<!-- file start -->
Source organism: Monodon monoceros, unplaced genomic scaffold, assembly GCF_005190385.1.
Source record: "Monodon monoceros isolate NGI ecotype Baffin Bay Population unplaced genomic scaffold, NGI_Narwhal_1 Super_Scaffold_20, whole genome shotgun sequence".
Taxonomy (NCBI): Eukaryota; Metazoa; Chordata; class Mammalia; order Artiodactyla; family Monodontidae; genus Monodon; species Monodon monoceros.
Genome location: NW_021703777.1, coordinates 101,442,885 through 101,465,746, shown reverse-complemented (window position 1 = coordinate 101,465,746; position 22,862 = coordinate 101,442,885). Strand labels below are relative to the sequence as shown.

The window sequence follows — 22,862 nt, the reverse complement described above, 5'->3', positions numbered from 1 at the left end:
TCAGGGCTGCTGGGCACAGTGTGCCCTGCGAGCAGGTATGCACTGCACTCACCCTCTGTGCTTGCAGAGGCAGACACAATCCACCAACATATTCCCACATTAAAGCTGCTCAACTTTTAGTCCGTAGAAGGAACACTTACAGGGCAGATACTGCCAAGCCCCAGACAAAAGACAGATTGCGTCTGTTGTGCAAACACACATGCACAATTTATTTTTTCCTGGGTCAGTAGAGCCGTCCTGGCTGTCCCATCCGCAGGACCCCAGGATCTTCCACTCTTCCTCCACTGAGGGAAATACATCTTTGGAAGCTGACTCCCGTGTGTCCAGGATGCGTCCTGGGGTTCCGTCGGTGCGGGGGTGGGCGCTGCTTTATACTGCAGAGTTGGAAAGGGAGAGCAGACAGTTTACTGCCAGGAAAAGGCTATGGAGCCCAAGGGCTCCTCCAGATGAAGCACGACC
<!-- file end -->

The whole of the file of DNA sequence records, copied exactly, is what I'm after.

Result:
Source organism: Monodon monoceros, unplaced genomic scaffold, assembly GCF_005190385.1.
Source record: "Monodon monoceros isolate NGI ecotype Baffin Bay Population unplaced genomic scaffold, NGI_Narwhal_1 Super_Scaffold_20, whole genome shotgun sequence".
Taxonomy (NCBI): Eukaryota; Metazoa; Chordata; class Mammalia; order Artiodactyla; family Monodontidae; genus Monodon; species Monodon monoceros.
Genome location: NW_021703777.1, coordinates 101,442,885 through 101,465,746, shown reverse-complemented (window position 1 = coordinate 101,465,746; position 22,862 = coordinate 101,442,885). Strand labels below are relative to the sequence as shown.

The window sequence follows — 22,862 nt, the reverse complement described above, 5'->3', positions numbered from 1 at the left end:
TCAGGGCTGCTGGGCACAGTGTGCCCTGCGAGCAGGTATGCACTGCACTCACCCTCTGTGCTTGCAGAGGCAGACACAATCCACCAACATATTCCCACATTAAAGCTGCTCAACTTTTAGTCCGTAGAAGGAACACTTACAGGGCAGATACTGCCAAGCCCCAGACAAAAGACAGATTGCGTCTGTTGTGCAAACACACATGCACAATTTATTTTTTCCTGGGTCAGTAGAGCCGTCCTGGCTGTCCCATCCGCAGGACCCCAGGATCTTCCACTCTTCCTCCACTGAGGGAAATACATCTTTGGAAGCTGACTCCCGTGTGTCCAGGATGCGTCCTGGGGTTCCGTCGGTGCGGGGGTGGGCGCTGCTTTATACTGCAGAGTTGGAAAGGGAGAGCAGACAGTTTACTGCCAGGAAAAGGCTATGGAGCCCAAGGGCTCCTCCAGATGAAGCACGACC